Ormond Beach and local businesses are faced with challenges during Biketoberfest, but they also see the weekend's value.
BY MATT MENCARINI | STAFF WRITER
For four days every October, Ormond Beach, like many cities in the area, is blanketed with the rumbling of motorcylces and masses of leather-clad tourists.
Biketoberfest, and its annual migration of bikers, changes the landscape of the city. But there are benefits to this population boom, according to some local businessowers.
“I think its very important to the area,” said Mandy Rossmeyer-Campbell, who runs the marketing and promotion for Destination Daytona and Daytona Harley-Davidson, as well as sits on the board for the Ormond Beach Chamber of Commerce. “It’s a boost for all businesses, not just our business. The restaurants, the hotels, the motels, they all benefit.”
But the benefit, for some, sometimes comes with a cost — mainly, congestion, and a constant outdoor engine hum.
“(But) I didn’t have a single complaint this year,” Mayor Ed Kelley said. “Over the last seven years, I think a lot of that has improved, with traffic flows and being more prepared for it.”
Much of the preparation and handling of the increased traffic is dealt with by the Ormond Beach Police Department, which had roughly 18 officers on the roads during peak hours.
“Our main issue during these events is just the traffic,” Lt. Kenny Hayes said. “We don’t have the type of venues that Daytona (Beach) has, or the areas to the North of us. ... Our main issue is traffic.”
Hayes said it’s the gridlock at intersections along Granada Boulevard that can lead to accidents, when bikers attempt to weave around traffic, in between lanes, and people in cars don’t see them.
He added there were only two traffic accidents involving motorcycles this year, and there weren’t any serious injuries in either.
“(We) try to keep the traffic flowing for regular citizens,” he said, adding they use more officers on motorcycles during Biketoberfest. “Sometimes, we have to manually regulate the traffic signs, at Beach Street and Ridgewood (Avenue along Granada Boulevard), where it can get backed up.”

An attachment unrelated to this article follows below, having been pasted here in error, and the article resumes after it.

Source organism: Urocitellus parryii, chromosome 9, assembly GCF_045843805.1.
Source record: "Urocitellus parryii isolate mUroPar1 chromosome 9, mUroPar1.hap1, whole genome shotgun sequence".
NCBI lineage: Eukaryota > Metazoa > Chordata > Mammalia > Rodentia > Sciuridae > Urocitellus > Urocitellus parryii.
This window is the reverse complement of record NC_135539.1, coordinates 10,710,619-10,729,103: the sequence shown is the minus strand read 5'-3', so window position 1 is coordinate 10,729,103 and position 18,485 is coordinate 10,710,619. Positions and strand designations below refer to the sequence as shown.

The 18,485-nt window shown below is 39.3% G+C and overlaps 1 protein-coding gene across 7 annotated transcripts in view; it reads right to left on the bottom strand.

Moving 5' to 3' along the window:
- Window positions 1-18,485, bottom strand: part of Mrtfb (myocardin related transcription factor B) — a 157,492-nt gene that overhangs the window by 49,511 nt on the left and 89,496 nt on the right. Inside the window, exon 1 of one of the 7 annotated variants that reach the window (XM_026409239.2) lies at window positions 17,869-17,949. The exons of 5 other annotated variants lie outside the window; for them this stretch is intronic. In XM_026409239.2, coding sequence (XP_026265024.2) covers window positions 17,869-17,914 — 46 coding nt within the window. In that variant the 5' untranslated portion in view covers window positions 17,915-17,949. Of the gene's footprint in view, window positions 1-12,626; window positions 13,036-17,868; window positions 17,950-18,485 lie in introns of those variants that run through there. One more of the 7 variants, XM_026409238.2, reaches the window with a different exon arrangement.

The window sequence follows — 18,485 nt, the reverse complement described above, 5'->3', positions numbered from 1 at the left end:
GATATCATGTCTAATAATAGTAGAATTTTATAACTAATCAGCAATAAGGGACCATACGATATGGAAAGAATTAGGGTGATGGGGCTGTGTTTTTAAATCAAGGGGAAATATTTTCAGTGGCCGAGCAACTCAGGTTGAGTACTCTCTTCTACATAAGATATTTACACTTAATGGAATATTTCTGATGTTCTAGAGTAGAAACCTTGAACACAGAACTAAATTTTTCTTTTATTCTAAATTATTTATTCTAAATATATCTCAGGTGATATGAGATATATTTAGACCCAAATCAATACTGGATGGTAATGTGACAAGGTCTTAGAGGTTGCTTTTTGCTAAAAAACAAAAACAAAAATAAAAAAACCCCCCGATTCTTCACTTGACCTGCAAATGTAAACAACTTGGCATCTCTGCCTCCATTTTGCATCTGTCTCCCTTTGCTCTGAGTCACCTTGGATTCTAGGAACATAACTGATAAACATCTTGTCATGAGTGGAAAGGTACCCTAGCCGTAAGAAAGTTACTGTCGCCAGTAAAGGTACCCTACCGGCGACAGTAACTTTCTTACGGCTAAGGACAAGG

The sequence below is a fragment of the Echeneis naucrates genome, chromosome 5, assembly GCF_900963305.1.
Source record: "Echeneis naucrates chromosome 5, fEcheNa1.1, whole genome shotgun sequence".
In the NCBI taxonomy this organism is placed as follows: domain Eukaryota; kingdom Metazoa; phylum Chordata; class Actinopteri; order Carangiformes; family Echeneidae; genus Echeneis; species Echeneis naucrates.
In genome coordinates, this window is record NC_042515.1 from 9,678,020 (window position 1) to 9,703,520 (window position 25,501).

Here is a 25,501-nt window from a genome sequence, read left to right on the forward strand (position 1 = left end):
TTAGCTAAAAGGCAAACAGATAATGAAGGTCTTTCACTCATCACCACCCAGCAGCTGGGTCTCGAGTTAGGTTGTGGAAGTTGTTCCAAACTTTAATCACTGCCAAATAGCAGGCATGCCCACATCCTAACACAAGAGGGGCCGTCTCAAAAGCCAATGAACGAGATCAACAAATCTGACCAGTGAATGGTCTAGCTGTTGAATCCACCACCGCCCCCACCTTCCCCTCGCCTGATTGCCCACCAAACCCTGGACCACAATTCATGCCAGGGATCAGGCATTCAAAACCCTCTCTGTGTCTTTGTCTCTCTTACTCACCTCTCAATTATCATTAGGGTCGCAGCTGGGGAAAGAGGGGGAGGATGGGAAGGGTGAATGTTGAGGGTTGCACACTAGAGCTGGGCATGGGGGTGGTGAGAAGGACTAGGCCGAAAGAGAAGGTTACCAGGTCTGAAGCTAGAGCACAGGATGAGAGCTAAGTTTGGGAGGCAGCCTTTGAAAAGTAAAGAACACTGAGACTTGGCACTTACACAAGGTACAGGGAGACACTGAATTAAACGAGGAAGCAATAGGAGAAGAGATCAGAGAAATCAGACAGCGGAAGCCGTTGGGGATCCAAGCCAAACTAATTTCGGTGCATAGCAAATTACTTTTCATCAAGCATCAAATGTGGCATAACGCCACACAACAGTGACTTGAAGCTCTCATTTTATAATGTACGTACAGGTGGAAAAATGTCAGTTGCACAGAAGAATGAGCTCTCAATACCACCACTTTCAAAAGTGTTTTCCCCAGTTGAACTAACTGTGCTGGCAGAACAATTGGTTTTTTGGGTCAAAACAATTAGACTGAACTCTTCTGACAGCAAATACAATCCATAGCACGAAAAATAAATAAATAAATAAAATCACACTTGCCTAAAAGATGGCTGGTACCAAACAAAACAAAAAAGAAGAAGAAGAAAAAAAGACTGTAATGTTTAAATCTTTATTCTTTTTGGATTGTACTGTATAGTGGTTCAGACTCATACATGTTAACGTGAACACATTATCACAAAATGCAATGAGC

But all those extra motorcycles and people in the area need to eat, sleep, drink, get gas and entertain themselves somewhere.
Henry Galvis, owner of Maria Bonita, 195 W. Granada Blvd., said that, while he did lose some of his regular business, because locals don’t go out as much during bigger events like these, he still sees value in Biktoberfest.
“I think it’s good for the area,” Galvis said. “It’s something very good for the whole entire area.”
Maria Bonita isn’t the only restaurant that saw a shift in patrons, and a decrease in sales.
“It does good for the dinner crowd,” said Ryan Langlois, a manager at Caffeine Bistro and Wine Bar, 49 W. Granada Blvd. “But not for the nighttime drinking crowd. They’re out drinking somewhere else.”
That somewhere else is likely on U.S. 1, or along Main Street in Daytona Beach, at places like the Iron Horse Saloon, 1068 N. U.S. 1, which general manager Steve Fritze says not only has live music, but also vendors selling all kinds of leather and bike products.
“We have music from noon to 2 a.m., probably eight or nine different bands a day. (We) probably have 120 band slots a week,” Fritze said, adding that he runs a full 10 days during Biketoberfest, just like Bike Week, instead of the four days Daytona Beach allows.
He can do this since the Iron Horse is in unincorporated Volusia county, he said, not Ormond Beach.
“I employ 180 people for those 10 days and they make a lot of money,” he said. “I have people that have worked for us for years that take time off, vacation time, to work here for the events.”
Fritze said he works closely with the Volusia County Sheriff’s Office to make sure traffic in front of the Iron Horse flows, and is also safe for his customers to cross.
And the Sheriff’s Office and county are willing to work with the Iron Horse because it helps bring in tax revenue.
“What we have said all along is that the revenue sharing during those times should be increased, in Daytona Beach, as well,” Kelley said when talking about events like Biketoberfest, Bike Week and Race Week.
“I think that would be one thing that we could look at, (to) prove the true value of special events like that.”
But it’s not just the city that would like to see more from Biketoberfest. Businessowners wouldn’t mind seeing the weekend extended, either.
“I don’t think it would hurt to be longer,” Rossmeyer-Campbell said. “It takes just as much effort, money and time to set up for four days as it does for 10 days. I do think the area could definitely benefit from an extended Biketoberfest.”
Galvis said he wants to find ways to bring in more bikers next year, and during Bike Week, not only for added revenue but to offset some of the local business he’ll lose.
While the parties with a financial stake may push to get more out of Biketoberfest, the draw for the bikers will remain the same.
“There’s plenty of people to go around,” Rossmeyer-Campbell said. “There are places to ride (here), and that’s what the benefit is.”